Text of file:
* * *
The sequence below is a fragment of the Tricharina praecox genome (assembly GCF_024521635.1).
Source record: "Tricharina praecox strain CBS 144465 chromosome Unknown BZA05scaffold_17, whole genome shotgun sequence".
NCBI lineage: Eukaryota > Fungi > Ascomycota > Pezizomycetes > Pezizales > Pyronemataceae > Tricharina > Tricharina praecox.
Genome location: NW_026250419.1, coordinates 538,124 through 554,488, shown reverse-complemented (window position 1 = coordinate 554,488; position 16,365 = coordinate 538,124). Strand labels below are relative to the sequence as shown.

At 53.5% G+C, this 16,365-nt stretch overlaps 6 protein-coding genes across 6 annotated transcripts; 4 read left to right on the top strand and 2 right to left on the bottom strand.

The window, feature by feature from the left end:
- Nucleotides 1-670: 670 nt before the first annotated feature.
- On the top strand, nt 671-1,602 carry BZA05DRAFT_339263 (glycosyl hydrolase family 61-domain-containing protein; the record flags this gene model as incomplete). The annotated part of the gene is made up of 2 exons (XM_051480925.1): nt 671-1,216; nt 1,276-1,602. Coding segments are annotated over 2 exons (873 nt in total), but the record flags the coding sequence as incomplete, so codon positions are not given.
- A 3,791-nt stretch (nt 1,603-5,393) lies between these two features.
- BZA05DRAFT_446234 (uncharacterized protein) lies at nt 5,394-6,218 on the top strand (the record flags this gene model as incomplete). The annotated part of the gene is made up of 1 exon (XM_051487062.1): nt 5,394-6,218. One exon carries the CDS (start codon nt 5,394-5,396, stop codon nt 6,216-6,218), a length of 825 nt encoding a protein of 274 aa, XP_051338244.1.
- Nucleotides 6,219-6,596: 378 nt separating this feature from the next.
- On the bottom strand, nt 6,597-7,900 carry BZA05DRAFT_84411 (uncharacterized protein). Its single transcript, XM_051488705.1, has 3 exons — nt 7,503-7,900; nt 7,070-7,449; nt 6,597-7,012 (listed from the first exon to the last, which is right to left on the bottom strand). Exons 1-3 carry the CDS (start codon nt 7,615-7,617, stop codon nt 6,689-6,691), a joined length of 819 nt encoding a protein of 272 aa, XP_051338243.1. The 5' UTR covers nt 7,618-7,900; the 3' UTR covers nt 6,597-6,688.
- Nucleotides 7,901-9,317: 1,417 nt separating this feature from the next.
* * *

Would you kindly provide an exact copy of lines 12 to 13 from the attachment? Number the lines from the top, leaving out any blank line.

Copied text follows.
- On the bottom strand, nt 6,597-7,900 carry BZA05DRAFT_84411 (uncharacterized protein). Its single transcript, XM_051488705.1, has 3 exons — nt 7,503-7,900; nt 7,070-7,449; nt 6,597-7,012 (listed from the first exon to the last, which is right to left on the bottom strand). Exons 1-3 carry the CDS (start codon nt 7,615-7,617, stop codon nt 6,689-6,691), a joined length of 819 nt encoding a protein of 272 aa, XP_051338243.1. The 5' UTR covers nt 7,618-7,900; the 3' UTR covers nt 6,597-6,688.
- Nucleotides 7,901-9,317: 1,417 nt separating this feature from the next.